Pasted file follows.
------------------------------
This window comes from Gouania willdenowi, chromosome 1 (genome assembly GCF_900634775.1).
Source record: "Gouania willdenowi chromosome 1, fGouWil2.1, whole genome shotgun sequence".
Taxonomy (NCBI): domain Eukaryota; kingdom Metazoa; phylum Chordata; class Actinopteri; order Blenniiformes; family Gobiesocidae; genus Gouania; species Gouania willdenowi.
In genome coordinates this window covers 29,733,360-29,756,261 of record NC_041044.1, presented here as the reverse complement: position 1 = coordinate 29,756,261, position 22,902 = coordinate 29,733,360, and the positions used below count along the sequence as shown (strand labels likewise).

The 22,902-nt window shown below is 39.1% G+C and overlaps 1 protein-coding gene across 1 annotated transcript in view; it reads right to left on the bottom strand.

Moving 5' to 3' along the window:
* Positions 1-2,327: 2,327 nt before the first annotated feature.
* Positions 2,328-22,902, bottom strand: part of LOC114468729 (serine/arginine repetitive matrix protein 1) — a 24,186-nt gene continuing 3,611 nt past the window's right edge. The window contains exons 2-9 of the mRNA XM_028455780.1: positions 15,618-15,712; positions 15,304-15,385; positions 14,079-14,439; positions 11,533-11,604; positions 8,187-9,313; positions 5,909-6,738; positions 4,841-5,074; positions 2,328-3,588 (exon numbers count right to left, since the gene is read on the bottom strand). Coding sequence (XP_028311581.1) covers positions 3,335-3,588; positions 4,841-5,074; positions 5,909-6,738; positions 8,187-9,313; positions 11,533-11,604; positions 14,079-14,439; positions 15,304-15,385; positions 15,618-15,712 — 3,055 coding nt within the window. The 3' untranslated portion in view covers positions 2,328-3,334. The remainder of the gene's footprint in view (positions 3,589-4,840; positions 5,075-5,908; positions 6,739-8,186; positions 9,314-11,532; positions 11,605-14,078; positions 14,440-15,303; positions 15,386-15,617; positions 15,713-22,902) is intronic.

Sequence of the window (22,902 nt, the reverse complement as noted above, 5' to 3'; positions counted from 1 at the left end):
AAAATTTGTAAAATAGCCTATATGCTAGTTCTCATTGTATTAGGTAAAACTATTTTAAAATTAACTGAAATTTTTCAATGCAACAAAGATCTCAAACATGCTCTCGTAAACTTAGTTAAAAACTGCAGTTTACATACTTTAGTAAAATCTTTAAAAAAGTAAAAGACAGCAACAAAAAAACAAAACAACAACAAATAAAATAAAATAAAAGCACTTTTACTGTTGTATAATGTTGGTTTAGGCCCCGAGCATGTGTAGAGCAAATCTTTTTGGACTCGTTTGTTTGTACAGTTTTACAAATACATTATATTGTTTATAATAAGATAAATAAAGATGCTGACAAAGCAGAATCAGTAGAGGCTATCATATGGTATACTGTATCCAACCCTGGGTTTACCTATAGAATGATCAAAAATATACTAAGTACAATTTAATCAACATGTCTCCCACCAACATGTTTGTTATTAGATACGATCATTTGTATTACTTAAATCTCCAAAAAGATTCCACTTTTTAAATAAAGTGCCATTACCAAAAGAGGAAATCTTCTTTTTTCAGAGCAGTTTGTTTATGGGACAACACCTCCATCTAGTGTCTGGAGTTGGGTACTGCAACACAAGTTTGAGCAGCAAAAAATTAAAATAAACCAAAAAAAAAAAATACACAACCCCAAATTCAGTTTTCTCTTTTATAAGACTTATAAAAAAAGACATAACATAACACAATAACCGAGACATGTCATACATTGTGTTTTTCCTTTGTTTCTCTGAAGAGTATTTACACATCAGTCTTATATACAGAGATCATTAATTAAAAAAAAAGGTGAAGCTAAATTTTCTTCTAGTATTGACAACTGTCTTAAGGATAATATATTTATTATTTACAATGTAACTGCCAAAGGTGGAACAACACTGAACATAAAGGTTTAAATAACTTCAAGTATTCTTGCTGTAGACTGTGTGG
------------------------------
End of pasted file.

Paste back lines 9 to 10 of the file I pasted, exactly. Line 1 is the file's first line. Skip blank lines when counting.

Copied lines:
Sequence of the window (22,902 nt, the reverse complement as noted above, 5' to 3'; positions counted from 1 at the left end):
AAAATTTGTAAAATAGCCTATATGCTAGTTCTCATTGTATTAGGTAAAACTATTTTAAAATTAACTGAAATTTTTCAATGCAACAAAGATCTCAAACATGCTCTCGTAAACTTAGTTAAAAACTGCAGTTTACATACTTTAGTAAAATCTTTAAAAAAGTAAAAGACAGCAACAAAAAAACAAAACAACAACAAATAAAATAAAATAAAAGCACTTTTACTGTTGTATAATGTTGGTTTAGGCCCCGAGCATGTGTAGAGCAAATCTTTTTGGACTCGTTTGTTTGTACAGTTTTACAAATACATTATATTGTTTATAATAAGATAAATAAAGATGCTGACAAAGCAGAATCAGTAGAGGCTATCATATGGTATACTGTATCCAACCCTGGGTTTACCTATAGAATGATCAAAAATATACTAAGTACAATTTAATCAACATGTCTCCCACCAACATGTTTGTTATTAGATACGATCATTTGTATTACTTAAATCTCCAAAAAGATTCCACTTTTTAAATAAAGTGCCATTACCAAAAGAGGAAATCTTCTTTTTTCAGAGCAGTTTGTTTATGGGACAACACCTCCATCTAGTGTCTGGAGTTGGGTACTGCAACACAAGTTTGAGCAGCAAAAAATTAAAATAAACCAAAAAAAAAAAATACACAACCCCAAATTCAGTTTTCTCTTTTATAAGACTTATAAAAAAAGACATAACATAACACAATAACCGAGACATGTCATACATTGTGTTTTTCCTTTGTTTCTCTGAAGAGTATTTACACATCAGTCTTATATACAGAGATCATTAATTAAAAAAAAAGGTGAAGCTAAATTTTCTTCTAGTATTGACAACTGTCTTAAGGATAATATATTTATTATTTACAATGTAACTGCCAAAGGTGGAACAACACTGAACATAAAGGTTTAAATAACTTCAAGTATTCTTGCTGTAGACTGTGTGG